Missing in Action: The Underrepresentation of Women in Tech
Author: Maya Tutton
In his 2016 address at the Consumer Electronics Show (CES), Intel CEO Brian Krzanich argued that if technology is to define the future, it must first be representative of it. Two years on, and the CES failed to heed that warning by enlisting an all-male rota of keynote speakers. At a time when gender equality is firmly in the spotlight, that lack of diversity exposed the harsh truth that the tech industry is still stuck in the dark ages.
A man’s world
Statistics on diversity paint a very clear picture; women are woefully underrepresented in technology. In the UK, only 15% of people working in STEM roles are female, dropping to 5% in the highest leadership positions. Across the pond, just 14% of executive positions in Silicon Valley are filled by women. Figures on the percentage of women of color working in computing roles show the dire underrepresentation of minorities, with African-American women in the US holding just 3% of these occupations in 2015, and Hispanic women an even more shocking 1%. Rather than being an upward trend, the overall percentage of female computer scientists in the US has actually shrunk from 37% in 1995 to just 24% today. How can that be?
Perception is everything
The answer is fundamentally one of perception. Close your eyes and picture a programmer. Or an IT technician. Do you see a woman? The answer is probably no. The tech industry is overwhelmingly perceived as a male domain, and this has had a number of far-reaching consequences.
For one, the preponderance of men at the C-suite level means aspiring young women lack role models. A recent PwC report showed that 78% of British students are unable to name a single famous woman in tech. Unsurprisingly then, only 3% of female students said that they were set on working in the sector. The problem is self-perpetuating, as this lack of representation results in fewer women bothering to even study STEM subjects, let alone go on to become the inspiring CEOs of the future.
Another important consequence of perception is the ‘imposter syndrome’ it can provoke in the few women who do make it in the industry. Melinda Gates has written about this issue extensively and stresses the ‘otherness’ that women and minorities can feel in an overwhelmingly male environment.
Hostile workplace culture
In many cases, when women do enter the tech industry, its alienating work ethos forces them out. A Harvard Business Review study into the exodus of women from science and tech named the ‘hostility of the workplace culture’ as the number one reason why 52% of women in these fields eventually leave them. The isolation felt by many women in so-called ‘brogramming’ environments can result in a lack of support, and therefore advancement, within the company. In extreme cases, the culture can be one of sexual harassment, a hugely controversial issue which has gained greater coverage with the current #metoo movement. The scandals surrounding Uber, for instance, showed the problems that some women face in these environments.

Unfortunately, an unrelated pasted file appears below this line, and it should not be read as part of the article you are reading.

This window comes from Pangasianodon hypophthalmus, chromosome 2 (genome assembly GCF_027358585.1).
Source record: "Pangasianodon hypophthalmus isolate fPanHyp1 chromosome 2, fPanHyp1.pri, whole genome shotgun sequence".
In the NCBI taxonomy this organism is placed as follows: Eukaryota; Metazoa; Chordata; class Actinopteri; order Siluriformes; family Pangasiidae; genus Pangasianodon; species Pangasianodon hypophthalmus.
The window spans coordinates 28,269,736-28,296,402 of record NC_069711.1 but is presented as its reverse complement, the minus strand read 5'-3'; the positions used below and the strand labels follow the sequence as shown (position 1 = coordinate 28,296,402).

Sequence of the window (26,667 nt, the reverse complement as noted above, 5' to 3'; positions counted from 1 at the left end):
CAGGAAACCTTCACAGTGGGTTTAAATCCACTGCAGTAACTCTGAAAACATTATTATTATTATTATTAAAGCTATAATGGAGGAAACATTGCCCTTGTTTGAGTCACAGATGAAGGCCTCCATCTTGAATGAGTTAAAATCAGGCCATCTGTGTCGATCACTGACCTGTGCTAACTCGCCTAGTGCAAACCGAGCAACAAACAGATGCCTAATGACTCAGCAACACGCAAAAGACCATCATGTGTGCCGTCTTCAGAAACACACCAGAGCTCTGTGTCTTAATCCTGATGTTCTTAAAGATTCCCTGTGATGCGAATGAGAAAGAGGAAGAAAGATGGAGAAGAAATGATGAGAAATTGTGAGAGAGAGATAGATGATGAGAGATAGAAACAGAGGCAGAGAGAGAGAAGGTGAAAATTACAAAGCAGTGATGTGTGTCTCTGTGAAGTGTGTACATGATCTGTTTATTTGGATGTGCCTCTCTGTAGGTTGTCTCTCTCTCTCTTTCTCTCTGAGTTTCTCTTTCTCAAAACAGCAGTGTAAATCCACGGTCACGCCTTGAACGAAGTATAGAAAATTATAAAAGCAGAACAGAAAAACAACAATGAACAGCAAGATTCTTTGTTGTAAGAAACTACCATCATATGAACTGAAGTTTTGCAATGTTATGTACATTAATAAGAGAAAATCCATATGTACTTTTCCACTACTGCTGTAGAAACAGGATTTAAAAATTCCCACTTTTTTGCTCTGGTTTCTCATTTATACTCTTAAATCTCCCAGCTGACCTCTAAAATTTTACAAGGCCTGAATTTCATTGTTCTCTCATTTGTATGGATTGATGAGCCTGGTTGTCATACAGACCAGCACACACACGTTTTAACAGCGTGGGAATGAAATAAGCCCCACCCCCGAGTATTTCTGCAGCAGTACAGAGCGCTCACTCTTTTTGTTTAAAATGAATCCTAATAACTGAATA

Another key reason why women leave the industry is because of the 60-hour+ working weeks and burdensome travel demands. Given that in two-income households women still bear the brunt of housework and childcare, they are simply unable to fulfill the conditions demanded of them.
Upping the ratio of women
Increasing the proportion of women working in tech can only be achieved by simultaneously addressing the low number entering the field and the high rate at which they leave. Perceptions must be tackled in order to encourage girls to study STEM subjects and retention rates must be increased by improving the workplace environment.
The recruitment issue is being confronted by such non-profit organizations as Girls Who Code who introduce young women to coding through events and summer camps. Black Girls Code is another inspiring charity which is fighting to encourage and inspire African-American girls to study computer science, recognizing and challenging the even more entrenched prejudices that women of color face.
The 18 women working in technology who made it onto the Forbes 100 Most Powerful Women list are also making waves. Not only are they potential role models for girls, they have also had tangible effects on their companies’ approaches to female employment. YouTube’s CEO Susan Wojcicki, for example, has increased the percentage of women in her company by 6% in the last 3 years. Another inspiring woman is Jean Liu, the president of Didi Chuxing, who has led her company to become the Chinese version of Uber through smart mergers and huge fundraising.
Here at Pod, we are proud of the fact that 40% of our employees are female – a ratio that far exceeds the industry average. Achieving this goes beyond just hiring female employees to creating a workplace culture in which they choose to stay. In order to do this, companies have to implement or maintain structures that will support women, as described on the AnitaB.org website, and women must feel empowered to explore technology independently – groups like Ping a Programadoras (attended by our very own Marsé Sancha Maya) show that there is a growing demand for structures like this in and out of the office..
A more representative future
The importance of changing today’s reality cannot be overemphasized. Whilst women are inadequately represented in many industries, the implications of women not being included in technology are particularly damaging. Why? Because technology has never been so powerful and important as it is now. The technological revolution we are currently facing will undoubtedly change the world as we know it. And if women are not there to help shape it, then we risk creating a future which instead of reversing women’s inequality, entrenches it.